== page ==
Above: The vinyl collection
Alex Hamilton is an artist based in Cape Town whose work is heavily influenced by, and reflective of, pop culture. If you are interested in learning more about his art, influences, and processes you can read my November 2008 interview with him for brainwavez.org, which concerned his previous exhibition, Cast & Crew.
Alex's latest exhibition is Afrotize, "a satirical comment on colonialism, fashion, popular iconography and, of course, hair". I attended the opening a few weeks ago and the exhibition is still running at his studio in Woodstock.
Much of the artwork for Afrotize focuses on stencilled pop-culture icons, past and present, who have been reinvented in quite a fascinating manner with an afro or rasta stylings. There is also some artwork that has been done on vinyl records and a few larger pieces that are reminiscent of 1970s pop art, but with a contemporary edge.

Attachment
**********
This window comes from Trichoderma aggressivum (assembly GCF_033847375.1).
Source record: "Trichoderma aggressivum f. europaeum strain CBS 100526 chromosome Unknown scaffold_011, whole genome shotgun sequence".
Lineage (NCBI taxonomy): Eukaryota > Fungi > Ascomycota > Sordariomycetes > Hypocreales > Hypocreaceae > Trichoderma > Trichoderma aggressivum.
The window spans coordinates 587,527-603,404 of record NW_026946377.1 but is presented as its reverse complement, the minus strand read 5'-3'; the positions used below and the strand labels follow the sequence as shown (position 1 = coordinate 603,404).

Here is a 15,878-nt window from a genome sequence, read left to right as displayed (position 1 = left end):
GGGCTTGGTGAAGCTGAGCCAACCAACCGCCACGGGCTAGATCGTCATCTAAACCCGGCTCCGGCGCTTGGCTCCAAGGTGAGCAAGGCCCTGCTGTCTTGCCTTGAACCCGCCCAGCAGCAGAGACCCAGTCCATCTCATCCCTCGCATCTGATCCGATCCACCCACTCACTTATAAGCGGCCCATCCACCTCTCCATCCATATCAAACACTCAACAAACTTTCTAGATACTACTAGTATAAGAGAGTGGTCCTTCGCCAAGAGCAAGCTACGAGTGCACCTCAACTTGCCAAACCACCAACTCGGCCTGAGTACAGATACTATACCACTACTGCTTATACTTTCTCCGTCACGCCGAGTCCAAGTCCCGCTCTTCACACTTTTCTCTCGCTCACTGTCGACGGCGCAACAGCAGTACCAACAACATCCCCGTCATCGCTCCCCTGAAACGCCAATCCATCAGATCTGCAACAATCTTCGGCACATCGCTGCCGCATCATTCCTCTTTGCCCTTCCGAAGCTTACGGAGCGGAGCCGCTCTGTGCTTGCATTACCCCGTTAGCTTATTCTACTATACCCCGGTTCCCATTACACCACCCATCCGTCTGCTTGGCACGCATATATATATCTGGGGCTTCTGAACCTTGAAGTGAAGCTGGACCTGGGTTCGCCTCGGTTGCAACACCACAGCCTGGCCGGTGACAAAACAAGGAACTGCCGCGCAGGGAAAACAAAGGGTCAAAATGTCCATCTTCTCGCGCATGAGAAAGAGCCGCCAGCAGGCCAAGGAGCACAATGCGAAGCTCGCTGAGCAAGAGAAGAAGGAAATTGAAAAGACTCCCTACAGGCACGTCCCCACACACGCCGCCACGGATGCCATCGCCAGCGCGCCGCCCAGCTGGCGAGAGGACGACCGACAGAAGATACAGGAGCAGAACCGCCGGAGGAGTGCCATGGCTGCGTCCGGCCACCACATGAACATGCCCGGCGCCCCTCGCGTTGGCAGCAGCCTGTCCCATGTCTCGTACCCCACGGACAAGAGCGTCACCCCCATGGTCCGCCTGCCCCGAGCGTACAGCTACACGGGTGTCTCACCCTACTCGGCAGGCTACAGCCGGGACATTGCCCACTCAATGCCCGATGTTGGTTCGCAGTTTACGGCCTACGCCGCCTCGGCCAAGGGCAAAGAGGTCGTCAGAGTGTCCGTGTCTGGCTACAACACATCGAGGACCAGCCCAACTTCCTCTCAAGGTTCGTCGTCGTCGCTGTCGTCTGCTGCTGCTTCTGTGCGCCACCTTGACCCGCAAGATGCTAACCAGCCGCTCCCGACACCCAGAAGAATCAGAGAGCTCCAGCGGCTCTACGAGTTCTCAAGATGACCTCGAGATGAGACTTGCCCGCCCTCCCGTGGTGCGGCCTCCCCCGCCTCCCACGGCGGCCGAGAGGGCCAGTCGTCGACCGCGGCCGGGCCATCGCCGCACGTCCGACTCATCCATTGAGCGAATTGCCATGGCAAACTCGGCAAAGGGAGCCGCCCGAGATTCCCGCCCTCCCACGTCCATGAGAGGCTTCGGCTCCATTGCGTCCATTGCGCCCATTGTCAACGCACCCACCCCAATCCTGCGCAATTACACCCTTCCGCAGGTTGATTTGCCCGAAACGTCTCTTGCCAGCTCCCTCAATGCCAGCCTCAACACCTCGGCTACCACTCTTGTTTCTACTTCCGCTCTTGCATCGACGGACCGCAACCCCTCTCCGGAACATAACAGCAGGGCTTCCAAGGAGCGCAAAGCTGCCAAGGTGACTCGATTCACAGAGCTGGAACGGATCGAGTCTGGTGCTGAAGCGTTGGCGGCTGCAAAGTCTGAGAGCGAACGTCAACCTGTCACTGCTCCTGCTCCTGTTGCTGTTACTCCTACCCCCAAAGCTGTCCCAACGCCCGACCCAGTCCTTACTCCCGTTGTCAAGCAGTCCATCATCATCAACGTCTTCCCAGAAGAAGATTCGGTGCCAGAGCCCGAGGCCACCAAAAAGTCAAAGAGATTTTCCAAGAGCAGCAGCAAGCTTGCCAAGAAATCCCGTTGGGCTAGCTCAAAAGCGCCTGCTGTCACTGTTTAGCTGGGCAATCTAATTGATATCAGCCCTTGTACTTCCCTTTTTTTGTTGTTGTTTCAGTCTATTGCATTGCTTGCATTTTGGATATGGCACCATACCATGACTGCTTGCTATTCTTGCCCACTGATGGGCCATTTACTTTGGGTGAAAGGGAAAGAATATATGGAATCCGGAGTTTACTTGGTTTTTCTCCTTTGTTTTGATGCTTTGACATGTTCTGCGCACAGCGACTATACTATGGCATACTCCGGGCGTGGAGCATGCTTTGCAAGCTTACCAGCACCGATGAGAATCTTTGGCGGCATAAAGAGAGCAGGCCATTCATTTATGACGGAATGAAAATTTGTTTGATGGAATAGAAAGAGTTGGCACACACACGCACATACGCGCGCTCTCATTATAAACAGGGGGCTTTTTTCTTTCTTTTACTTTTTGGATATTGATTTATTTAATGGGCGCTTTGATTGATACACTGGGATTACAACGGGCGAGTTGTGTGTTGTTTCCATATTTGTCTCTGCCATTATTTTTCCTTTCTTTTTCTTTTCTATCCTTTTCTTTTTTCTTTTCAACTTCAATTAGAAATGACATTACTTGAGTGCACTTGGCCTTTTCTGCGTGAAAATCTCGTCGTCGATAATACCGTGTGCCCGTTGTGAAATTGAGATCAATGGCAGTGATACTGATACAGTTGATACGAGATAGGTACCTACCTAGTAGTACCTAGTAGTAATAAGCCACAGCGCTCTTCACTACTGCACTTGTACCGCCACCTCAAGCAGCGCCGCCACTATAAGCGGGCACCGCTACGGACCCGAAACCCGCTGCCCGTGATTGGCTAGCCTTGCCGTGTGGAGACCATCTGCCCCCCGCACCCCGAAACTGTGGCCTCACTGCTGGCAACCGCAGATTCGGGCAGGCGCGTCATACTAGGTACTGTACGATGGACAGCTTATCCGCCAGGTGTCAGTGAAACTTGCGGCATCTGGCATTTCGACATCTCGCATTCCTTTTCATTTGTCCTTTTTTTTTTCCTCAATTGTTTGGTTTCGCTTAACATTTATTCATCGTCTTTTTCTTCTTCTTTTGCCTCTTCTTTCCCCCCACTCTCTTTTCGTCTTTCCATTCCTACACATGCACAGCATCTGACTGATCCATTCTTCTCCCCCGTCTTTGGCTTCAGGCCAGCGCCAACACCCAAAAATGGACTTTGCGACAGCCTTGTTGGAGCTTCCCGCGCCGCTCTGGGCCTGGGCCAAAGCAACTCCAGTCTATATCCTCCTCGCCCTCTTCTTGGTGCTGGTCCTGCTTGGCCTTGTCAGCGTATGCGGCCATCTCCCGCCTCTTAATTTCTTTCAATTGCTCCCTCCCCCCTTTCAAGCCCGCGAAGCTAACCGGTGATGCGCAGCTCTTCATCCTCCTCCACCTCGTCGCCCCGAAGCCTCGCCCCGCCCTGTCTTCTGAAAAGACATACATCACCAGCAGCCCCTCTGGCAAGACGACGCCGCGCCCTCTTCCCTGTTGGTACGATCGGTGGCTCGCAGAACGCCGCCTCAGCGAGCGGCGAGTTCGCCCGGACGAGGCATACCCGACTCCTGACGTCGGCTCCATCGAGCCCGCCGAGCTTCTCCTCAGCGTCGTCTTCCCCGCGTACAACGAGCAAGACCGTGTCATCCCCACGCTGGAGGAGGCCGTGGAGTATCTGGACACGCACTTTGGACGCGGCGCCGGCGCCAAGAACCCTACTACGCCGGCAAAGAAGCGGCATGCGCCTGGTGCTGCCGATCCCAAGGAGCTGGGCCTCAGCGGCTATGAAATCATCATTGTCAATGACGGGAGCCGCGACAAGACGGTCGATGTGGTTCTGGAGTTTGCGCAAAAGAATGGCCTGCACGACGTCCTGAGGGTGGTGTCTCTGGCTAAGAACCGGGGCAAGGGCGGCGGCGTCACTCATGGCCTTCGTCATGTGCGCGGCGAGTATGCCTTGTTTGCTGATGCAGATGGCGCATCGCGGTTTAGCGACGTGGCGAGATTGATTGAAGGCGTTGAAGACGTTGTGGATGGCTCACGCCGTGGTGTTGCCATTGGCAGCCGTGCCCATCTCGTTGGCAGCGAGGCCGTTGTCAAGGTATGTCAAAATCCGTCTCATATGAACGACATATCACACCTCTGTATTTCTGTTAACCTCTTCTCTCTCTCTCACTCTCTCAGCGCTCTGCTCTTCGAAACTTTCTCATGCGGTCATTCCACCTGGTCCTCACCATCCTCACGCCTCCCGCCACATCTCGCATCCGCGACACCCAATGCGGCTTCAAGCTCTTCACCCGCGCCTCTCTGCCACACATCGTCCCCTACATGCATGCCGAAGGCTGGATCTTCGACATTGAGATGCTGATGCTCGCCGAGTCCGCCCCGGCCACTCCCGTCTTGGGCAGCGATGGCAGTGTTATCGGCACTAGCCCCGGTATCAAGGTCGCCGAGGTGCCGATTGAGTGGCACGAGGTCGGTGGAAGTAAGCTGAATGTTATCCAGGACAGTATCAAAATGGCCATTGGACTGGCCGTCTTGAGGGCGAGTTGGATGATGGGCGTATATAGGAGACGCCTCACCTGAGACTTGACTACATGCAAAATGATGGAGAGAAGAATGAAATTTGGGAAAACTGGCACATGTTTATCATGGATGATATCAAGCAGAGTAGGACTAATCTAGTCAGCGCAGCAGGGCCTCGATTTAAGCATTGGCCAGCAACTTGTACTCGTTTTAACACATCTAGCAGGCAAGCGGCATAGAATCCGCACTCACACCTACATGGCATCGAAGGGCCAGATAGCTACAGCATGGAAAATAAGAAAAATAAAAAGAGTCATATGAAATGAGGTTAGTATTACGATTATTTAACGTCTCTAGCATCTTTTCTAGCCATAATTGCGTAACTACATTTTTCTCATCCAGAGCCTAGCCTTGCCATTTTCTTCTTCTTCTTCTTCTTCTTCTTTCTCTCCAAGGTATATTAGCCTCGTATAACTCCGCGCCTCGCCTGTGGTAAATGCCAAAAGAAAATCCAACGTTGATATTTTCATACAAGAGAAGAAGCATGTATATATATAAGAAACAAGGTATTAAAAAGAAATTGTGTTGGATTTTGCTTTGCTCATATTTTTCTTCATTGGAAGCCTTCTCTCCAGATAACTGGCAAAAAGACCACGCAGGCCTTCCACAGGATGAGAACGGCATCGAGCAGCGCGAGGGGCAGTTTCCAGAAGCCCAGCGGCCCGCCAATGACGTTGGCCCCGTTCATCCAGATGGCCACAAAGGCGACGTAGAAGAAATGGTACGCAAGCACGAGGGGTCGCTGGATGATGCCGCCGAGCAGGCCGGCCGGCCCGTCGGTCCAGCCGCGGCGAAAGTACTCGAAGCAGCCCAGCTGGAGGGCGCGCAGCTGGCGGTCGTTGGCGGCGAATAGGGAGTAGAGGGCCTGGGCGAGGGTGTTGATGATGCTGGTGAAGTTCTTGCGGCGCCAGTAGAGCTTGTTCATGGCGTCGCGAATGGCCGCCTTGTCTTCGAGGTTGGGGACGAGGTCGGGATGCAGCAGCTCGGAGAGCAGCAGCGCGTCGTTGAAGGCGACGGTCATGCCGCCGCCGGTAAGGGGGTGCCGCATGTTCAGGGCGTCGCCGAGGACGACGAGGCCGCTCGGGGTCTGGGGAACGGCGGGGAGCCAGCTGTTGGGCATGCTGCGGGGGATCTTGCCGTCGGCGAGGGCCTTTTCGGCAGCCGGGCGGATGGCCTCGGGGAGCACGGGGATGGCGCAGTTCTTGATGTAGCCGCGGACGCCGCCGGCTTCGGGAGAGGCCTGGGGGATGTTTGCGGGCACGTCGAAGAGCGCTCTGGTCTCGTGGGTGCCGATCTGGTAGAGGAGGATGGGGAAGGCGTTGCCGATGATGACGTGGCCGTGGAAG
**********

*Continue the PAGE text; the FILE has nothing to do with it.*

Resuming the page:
Above: The topless biker babe that had all the men attending the exhibiton's opening quite mesmerised.
The work is firmly tongue in cheek and amusing to behold and, as much as I find reinvented uses for vinyl records (assuming they are not scratched beyond further use) to be a form of sacrilege, I quite liked the vinyl pop art (you can see examples of it in this post's lead picture).
The exhibition is running until the end of the week, so you have time to visit to see Alex's work (and partake of a free drink or two if you go to the exhibition's closing on Friday evening - and who doesn't like art and a free drink?). There's even free parking at the back of the building so you have no excuse not to go.